Health and Medicine as “the Rallying Points of Unity:” Physicians, Activism and International Efforts in the Early Cold War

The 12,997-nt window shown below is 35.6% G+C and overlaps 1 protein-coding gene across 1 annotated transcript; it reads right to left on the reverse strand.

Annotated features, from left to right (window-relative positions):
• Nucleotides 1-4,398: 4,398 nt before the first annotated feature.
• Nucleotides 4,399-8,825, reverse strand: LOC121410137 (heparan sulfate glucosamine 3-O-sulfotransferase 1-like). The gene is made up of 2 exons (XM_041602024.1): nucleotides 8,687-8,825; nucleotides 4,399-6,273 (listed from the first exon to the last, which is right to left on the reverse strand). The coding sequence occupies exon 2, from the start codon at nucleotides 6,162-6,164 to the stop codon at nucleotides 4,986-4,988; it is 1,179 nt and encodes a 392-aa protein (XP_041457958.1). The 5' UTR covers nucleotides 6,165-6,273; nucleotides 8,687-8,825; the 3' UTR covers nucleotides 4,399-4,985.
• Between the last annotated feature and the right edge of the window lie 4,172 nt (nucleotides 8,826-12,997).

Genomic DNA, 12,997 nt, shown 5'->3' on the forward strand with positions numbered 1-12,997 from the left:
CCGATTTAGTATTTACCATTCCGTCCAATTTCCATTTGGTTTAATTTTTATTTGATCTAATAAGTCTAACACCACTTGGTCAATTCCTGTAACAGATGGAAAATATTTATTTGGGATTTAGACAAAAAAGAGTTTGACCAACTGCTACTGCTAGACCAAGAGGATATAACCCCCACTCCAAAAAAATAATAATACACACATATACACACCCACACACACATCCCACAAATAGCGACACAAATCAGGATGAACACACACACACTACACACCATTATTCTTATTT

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This thesis is an exploration of different manifestations of the struggle to determine the place of health and medicine in the international diplomatic and institutional landscape during early years of the Cold War. Relying on analysis of archival material and a survey of contemporary medical literature, this thesis makes a contribution to the literatures on international health arrangements, the interplay between domestic and global policy issues, and the evolution of a humanitarian impulse within certain corners of the medical profession. The actors and organizations profiled here grappled with questions related to whether the medical profession could lead the international system to a higher moral plane through the intrinsically apolitical nature of the pursuance of health, or whether medicine and its inherent power relationships could ever escape politics. In their efforts to enshrine health and medicine within the international system, physicians and other health professionals pursued a course that was as pragmatic as any in the idealistic context of the postwar period, but they also demonstrated a philosophy and outlook that fit with the grand visions that dominated plans of the period. As medical professionals looked beyond their borders to address issues with global repercussions, they nonetheless brought their national paradigms, circumstances and preconceptions to their efforts. This thesis therefore casts a lens on the dynamic interplay between national and international efforts to apply the spirit of medicine to concerns ranging from cancer control to the prevention of war. It also explores the manner in which physicians sought to organize themselves on an international basis to exchange valuable expertise about issues affecting their profession domestically.